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Risk of Diabetes in Daughter
Q: As a type II diabetic and the daughter of a type II diabetic father who was insulin-dependent for thirty years, I am concerned about the risk of diabetes in my two daughters. I am particularly concerned about my soon-to-be nine years old daughter, who is 4'2" and weighs 108 pounds. She has a medium-to-large frame and is not athletically inclined. My concern is that I see in her eating habits and preferences, particularly her "sweet tooth," much of me at that age. Besides controlling her diet at home, what can I do to prevent the onset of diabetes in her later life? (I had gestational diabetes when I was pregnant with her at age 26 and was diagnosed diabetic at age 30). I would like to help her prevent the complications of nephropathy and neuropathy that my dad suffered as well as the constant battle I face with diet and exercise to control my diabetes. Any suggestions? Also, at what age should I begin to have her tested for diabetes?
A: Type II diabetes, or what used to be known as adult onset diabetes, is definitely influenced by genetic factors. And you are right that your children are at more risk for it, given your history and your father's history. In particular, risk factors for developing type II diabetes include being over-weight and having inadequate exercise. Given that your daughter is now nine years old, she is probably spending a significant amount of time away from you and it is much more difficult for you to oversee her diet. The best way to influence your child's nutritional habits is by modeling the proper habits. In your own household, you should make sure that there are appropriate foods and snacks for her to eat and avoid foods that have high sugar and high fat content.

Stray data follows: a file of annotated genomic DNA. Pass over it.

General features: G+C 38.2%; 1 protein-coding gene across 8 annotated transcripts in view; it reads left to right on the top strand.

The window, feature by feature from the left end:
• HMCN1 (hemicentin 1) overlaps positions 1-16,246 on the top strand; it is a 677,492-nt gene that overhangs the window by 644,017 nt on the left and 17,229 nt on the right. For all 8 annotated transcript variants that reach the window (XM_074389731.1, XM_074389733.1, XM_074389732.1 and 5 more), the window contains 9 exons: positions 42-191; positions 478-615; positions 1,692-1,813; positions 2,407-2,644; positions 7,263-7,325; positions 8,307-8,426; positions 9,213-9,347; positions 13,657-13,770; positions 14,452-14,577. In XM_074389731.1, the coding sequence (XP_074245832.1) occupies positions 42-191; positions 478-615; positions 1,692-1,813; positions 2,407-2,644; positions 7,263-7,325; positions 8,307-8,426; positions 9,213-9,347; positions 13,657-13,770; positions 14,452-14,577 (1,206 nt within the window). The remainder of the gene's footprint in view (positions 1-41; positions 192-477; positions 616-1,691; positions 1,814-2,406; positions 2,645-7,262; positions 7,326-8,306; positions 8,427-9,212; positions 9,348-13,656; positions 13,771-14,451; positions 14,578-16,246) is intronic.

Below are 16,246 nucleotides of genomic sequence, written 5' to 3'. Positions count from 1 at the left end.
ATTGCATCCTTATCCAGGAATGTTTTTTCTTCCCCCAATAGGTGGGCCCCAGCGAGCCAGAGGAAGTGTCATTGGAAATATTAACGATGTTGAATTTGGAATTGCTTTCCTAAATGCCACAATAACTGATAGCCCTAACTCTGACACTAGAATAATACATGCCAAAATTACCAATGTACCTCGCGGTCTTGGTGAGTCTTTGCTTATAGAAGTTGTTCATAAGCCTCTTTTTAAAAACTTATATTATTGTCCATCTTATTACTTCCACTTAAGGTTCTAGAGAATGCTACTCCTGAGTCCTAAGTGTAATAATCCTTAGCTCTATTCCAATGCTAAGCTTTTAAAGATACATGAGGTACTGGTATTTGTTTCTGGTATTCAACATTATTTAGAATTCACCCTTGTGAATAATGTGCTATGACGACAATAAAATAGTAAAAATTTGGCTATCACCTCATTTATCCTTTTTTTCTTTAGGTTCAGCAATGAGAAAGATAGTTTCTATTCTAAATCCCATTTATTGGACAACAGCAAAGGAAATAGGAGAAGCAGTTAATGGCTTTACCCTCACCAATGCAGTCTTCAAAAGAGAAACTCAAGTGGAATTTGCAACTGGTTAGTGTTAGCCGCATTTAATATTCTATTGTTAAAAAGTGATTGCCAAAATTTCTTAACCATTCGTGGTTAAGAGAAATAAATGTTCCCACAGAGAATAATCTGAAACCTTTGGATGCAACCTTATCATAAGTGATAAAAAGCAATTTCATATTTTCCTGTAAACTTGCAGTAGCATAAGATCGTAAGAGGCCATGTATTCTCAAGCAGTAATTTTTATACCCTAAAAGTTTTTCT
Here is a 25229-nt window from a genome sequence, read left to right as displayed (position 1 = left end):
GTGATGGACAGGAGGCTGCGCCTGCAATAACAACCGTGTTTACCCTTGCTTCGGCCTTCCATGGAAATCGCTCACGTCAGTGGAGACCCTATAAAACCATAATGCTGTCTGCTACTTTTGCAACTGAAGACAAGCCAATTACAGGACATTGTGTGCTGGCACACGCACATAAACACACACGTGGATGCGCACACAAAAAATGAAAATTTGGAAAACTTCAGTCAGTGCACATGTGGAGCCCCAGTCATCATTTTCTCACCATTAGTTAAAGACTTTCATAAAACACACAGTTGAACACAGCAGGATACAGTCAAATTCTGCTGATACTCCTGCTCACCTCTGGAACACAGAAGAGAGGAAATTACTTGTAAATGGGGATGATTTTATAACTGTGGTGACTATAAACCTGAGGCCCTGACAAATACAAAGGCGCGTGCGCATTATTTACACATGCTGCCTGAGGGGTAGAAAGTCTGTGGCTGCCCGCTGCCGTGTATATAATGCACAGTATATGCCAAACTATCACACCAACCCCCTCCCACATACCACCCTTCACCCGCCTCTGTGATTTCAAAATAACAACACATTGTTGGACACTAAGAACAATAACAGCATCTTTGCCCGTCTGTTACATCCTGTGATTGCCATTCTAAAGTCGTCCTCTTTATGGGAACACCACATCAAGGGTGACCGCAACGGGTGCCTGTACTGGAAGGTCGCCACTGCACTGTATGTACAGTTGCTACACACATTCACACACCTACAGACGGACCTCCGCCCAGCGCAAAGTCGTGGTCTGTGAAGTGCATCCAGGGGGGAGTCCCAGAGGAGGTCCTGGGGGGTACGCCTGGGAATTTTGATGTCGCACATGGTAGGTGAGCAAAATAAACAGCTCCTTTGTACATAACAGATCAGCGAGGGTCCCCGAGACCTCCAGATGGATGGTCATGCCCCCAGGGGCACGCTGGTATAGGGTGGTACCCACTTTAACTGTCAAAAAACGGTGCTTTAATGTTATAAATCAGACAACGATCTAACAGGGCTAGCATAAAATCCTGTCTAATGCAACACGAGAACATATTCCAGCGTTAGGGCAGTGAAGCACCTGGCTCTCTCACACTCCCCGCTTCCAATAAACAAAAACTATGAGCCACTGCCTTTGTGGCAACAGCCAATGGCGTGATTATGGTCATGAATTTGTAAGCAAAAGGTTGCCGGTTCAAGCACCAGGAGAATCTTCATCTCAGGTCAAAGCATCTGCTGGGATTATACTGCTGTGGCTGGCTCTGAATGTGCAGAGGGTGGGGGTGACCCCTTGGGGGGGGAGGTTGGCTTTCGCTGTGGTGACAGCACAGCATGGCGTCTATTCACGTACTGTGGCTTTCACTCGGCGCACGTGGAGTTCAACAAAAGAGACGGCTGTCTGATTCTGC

It might be useful to have her join a children's group that specifically focuses on nutritional and weight issues. In addition, I would definitely recommend that she start to participate in some sort of physical activity. Even if she is not athletically inclined, there are many different non-traditional sports that will allow her to get the benefits of exercise.
In general, type II diabetes has its onset during adulthood, so she is not significantly at risk for it until the later teenage and early young adult years. I would recommend that you monitor her for possible symptoms of diabetes as she starts to go through puberty.
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Shari Nethersole is a physician at Children's Hospital, Boston, and an instructor in Pediatrics at Harvard Medical School. She graduated from Yale University and Harvard Medical School, and did her internship and residency at Children's Hospital, Boston. As a pediatrician, she tries to work with parents to identify and address their concerns.